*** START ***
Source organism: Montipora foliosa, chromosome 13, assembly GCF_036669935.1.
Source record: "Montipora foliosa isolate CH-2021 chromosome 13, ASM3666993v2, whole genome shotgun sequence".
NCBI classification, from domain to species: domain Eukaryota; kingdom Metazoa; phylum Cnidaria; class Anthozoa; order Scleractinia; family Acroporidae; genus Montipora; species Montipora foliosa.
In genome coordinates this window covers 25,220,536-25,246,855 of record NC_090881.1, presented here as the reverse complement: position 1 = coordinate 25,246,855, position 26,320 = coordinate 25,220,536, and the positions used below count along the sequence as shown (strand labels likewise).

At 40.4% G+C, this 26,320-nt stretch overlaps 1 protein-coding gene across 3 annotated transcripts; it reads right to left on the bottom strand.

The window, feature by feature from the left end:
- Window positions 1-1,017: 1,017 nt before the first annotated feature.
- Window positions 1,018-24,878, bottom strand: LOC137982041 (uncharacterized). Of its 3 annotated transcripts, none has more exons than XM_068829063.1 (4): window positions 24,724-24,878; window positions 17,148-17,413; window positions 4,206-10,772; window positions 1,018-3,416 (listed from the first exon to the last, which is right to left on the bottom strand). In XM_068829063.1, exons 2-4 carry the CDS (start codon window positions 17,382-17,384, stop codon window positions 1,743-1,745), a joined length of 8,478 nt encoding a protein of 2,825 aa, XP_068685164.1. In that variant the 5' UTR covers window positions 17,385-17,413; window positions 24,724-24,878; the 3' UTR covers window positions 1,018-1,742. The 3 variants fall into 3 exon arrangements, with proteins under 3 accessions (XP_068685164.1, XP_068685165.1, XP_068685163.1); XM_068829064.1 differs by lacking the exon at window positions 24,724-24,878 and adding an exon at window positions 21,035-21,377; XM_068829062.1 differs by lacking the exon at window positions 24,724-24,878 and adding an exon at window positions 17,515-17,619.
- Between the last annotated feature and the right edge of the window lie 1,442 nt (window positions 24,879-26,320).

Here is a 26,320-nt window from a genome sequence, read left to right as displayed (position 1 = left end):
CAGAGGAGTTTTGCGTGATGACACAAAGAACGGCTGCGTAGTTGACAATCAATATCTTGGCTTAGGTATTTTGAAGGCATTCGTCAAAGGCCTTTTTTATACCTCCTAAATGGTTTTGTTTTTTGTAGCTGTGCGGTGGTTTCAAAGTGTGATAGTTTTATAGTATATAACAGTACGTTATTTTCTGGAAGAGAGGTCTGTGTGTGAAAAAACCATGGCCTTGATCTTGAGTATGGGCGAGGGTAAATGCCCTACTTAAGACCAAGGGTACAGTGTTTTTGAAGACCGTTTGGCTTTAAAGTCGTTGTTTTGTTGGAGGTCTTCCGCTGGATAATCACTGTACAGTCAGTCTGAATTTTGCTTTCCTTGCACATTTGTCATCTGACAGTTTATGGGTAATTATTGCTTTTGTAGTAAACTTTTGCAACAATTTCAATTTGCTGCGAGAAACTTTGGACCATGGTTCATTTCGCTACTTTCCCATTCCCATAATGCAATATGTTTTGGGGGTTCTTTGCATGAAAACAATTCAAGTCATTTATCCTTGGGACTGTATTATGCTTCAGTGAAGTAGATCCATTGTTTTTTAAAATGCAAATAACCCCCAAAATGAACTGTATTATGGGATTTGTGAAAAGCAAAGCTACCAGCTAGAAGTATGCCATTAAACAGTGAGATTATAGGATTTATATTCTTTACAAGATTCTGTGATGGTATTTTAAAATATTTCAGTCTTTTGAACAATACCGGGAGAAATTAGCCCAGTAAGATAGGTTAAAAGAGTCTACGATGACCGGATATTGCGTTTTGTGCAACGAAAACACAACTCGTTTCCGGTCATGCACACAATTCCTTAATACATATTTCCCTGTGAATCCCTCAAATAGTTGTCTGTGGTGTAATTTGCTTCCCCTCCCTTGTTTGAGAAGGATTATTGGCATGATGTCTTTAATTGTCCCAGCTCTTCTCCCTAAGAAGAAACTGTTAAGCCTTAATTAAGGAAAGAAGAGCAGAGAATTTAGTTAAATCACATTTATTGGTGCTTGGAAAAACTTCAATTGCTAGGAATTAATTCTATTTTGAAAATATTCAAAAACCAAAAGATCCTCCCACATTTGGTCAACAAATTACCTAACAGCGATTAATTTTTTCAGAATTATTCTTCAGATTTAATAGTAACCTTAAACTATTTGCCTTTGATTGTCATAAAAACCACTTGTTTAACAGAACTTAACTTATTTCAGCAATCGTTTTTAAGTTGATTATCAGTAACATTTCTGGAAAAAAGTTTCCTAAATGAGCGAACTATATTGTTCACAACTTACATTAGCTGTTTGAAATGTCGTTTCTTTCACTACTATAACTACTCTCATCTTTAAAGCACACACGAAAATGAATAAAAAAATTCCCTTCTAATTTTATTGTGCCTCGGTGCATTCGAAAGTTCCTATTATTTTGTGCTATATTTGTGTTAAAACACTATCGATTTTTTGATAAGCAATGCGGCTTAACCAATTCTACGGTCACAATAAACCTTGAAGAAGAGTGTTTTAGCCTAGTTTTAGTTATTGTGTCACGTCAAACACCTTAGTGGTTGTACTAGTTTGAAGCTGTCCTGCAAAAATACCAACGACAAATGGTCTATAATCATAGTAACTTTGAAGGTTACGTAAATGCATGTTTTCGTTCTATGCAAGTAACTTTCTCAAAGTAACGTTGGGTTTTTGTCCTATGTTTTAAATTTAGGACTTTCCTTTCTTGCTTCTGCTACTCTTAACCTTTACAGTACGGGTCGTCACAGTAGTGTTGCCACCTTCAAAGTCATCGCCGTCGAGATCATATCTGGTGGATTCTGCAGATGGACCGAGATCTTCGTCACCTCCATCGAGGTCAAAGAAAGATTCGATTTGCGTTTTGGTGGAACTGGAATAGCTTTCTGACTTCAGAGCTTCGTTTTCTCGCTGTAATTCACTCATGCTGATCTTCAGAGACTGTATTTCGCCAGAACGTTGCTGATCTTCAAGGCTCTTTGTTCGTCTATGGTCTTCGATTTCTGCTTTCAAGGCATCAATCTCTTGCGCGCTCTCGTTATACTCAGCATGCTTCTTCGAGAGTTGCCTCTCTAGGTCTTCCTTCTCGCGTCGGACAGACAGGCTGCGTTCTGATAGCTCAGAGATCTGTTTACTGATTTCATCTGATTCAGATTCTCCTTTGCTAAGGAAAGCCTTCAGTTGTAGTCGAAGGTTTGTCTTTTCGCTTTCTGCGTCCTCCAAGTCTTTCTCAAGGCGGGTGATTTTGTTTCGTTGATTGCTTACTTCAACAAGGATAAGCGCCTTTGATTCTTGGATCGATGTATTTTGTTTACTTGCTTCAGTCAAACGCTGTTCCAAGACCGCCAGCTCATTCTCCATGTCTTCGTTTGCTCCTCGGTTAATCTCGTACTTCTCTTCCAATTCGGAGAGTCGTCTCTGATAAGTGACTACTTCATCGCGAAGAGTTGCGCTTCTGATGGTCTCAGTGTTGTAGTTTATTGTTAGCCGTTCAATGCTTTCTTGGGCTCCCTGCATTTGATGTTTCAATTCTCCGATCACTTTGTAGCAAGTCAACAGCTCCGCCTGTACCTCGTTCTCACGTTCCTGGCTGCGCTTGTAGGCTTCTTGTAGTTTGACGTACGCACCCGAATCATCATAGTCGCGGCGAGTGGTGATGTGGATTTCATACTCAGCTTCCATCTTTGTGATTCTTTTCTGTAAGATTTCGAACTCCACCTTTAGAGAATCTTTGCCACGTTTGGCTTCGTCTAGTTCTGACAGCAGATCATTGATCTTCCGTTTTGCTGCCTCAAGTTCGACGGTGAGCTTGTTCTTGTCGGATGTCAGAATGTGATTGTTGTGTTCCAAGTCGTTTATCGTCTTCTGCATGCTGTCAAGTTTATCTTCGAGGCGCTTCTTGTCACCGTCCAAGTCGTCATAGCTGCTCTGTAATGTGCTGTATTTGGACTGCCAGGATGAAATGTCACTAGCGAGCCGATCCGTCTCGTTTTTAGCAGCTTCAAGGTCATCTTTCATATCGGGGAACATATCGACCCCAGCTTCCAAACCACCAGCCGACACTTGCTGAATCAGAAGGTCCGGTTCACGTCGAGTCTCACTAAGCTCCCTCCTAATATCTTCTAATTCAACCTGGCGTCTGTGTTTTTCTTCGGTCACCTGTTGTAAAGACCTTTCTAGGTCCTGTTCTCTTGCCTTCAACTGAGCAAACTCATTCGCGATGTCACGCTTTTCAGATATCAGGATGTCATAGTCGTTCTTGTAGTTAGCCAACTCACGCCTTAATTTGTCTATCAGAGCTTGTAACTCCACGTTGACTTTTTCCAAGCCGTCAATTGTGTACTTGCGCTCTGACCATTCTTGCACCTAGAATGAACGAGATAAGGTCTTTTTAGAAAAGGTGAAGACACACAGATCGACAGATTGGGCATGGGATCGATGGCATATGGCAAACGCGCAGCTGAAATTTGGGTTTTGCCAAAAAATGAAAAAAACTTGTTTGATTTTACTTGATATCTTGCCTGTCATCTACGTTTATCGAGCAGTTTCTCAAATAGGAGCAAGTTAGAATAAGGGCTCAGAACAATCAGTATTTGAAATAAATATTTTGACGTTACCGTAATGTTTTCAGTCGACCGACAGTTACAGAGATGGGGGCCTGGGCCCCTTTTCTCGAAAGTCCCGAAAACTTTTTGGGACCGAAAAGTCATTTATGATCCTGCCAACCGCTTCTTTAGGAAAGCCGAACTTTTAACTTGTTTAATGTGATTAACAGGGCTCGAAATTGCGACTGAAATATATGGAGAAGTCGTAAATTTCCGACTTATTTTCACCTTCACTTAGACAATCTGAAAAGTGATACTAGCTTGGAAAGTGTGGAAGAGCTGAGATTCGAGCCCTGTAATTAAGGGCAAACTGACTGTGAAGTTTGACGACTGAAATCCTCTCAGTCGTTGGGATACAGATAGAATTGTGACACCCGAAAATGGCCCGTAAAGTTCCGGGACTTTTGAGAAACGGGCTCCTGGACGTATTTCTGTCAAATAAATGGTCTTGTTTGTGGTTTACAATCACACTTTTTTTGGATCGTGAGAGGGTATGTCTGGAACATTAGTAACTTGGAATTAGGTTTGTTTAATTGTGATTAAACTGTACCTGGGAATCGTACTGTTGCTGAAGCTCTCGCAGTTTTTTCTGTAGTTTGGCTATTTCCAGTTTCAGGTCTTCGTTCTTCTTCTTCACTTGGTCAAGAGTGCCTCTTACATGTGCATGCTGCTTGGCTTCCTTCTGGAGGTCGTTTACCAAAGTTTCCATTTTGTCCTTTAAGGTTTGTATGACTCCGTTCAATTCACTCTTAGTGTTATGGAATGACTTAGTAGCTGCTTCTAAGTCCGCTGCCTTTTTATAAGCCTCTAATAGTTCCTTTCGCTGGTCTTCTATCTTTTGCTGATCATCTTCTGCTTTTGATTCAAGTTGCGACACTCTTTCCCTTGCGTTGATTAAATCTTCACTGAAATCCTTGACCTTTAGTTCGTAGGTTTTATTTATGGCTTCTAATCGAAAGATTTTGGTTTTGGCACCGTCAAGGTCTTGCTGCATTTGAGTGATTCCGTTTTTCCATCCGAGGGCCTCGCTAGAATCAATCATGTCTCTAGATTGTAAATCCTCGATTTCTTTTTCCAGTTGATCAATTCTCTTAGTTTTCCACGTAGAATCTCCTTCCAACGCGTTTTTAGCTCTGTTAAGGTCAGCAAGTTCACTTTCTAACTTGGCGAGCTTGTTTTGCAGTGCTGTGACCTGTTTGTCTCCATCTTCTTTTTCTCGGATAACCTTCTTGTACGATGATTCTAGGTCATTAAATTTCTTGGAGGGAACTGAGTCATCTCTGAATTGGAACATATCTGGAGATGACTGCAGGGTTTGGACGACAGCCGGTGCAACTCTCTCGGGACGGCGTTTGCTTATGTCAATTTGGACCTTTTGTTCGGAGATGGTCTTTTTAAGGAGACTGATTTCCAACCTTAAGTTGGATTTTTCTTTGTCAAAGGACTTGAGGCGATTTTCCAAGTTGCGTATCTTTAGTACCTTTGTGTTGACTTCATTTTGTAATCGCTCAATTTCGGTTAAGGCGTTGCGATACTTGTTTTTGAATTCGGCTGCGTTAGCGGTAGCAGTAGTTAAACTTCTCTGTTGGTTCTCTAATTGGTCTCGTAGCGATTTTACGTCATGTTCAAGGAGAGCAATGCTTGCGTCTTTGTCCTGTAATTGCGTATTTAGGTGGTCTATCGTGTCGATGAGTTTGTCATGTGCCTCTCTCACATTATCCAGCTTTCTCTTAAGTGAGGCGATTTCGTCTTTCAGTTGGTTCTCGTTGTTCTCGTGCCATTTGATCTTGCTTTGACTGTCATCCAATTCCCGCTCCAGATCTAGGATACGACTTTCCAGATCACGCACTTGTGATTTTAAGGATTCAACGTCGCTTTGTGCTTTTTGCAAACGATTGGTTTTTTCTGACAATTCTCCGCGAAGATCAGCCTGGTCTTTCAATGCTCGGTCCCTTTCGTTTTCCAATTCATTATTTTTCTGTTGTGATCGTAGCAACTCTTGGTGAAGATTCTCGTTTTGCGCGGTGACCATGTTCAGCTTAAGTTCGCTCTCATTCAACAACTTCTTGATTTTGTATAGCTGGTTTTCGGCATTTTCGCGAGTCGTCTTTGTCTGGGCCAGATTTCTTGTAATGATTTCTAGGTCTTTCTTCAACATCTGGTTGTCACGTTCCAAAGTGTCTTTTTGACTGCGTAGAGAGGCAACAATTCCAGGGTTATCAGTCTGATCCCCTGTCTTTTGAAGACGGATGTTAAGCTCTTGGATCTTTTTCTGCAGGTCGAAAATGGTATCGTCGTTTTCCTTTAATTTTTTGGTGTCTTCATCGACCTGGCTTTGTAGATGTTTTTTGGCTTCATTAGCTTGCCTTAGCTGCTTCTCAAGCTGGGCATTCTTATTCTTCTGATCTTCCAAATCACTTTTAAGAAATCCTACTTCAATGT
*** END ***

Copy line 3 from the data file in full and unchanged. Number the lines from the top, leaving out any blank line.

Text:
NCBI classification, from domain to species: domain Eukaryota; kingdom Metazoa; phylum Cnidaria; class Anthozoa; order Scleractinia; family Acroporidae; genus Montipora; species Montipora foliosa.